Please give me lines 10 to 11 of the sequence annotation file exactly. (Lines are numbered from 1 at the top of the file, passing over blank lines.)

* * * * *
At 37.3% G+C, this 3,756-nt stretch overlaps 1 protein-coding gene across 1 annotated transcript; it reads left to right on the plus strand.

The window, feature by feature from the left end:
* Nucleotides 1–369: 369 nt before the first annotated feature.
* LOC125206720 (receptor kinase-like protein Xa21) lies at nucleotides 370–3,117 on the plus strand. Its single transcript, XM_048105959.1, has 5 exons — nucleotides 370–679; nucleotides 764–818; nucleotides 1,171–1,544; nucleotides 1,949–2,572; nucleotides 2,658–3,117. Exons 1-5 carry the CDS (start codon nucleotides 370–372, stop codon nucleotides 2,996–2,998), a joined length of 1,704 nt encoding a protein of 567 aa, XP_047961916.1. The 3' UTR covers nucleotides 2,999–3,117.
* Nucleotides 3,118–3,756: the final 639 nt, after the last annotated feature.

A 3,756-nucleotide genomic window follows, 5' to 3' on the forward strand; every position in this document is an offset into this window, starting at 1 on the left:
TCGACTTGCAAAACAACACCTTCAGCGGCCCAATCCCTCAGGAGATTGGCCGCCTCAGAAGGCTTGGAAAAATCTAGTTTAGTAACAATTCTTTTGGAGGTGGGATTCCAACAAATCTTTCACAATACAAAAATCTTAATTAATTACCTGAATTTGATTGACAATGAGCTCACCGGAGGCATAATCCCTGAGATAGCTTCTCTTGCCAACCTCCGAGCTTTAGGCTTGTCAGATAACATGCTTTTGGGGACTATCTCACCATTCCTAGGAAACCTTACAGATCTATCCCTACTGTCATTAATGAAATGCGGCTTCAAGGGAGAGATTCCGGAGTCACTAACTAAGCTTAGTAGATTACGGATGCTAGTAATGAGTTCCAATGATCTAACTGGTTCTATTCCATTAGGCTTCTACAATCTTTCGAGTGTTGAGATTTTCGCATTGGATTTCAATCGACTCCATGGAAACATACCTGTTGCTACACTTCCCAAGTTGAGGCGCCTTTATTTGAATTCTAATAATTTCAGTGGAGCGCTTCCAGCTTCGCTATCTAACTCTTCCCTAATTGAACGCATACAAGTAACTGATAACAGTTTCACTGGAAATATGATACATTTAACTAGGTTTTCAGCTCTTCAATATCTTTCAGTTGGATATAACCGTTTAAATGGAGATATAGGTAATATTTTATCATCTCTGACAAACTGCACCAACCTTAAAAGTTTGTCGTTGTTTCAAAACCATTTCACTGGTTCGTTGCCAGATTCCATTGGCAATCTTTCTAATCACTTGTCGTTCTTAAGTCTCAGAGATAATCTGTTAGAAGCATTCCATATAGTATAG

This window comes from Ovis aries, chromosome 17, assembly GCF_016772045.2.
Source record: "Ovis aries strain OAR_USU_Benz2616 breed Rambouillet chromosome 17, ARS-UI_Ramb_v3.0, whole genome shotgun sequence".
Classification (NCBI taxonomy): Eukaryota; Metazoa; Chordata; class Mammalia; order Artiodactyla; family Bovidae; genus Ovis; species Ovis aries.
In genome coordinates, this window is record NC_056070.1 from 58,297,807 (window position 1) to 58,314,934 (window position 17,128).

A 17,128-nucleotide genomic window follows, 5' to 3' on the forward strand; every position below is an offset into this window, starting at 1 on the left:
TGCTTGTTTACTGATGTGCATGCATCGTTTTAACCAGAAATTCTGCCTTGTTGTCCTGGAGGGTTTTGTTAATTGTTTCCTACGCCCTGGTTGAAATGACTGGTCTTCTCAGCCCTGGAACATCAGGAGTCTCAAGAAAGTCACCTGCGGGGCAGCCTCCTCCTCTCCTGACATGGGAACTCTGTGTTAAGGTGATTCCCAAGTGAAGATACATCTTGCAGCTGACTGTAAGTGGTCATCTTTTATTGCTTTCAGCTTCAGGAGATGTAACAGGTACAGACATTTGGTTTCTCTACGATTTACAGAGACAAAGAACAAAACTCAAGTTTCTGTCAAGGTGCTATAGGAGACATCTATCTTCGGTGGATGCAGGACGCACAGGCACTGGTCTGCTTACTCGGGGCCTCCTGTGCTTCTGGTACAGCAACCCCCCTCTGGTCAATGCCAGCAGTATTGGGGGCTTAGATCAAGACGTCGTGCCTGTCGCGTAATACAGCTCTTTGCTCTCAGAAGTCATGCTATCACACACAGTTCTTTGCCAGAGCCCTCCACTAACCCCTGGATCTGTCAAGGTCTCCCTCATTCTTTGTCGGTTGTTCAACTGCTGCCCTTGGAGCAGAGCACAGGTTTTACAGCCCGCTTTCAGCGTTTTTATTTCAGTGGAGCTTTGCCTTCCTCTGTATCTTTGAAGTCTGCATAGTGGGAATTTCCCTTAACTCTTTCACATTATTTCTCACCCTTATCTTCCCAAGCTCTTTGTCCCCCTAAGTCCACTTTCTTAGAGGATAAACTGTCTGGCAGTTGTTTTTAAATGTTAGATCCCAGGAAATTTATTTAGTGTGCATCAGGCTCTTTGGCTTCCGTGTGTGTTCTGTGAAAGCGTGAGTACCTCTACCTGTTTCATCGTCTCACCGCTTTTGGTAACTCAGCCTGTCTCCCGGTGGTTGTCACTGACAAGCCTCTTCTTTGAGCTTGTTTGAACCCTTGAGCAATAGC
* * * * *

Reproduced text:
Classification (NCBI taxonomy): Eukaryota; Metazoa; Chordata; class Mammalia; order Artiodactyla; family Bovidae; genus Ovis; species Ovis aries.
In genome coordinates, this window is record NC_056070.1 from 58,297,807 (window position 1) to 58,314,934 (window position 17,128).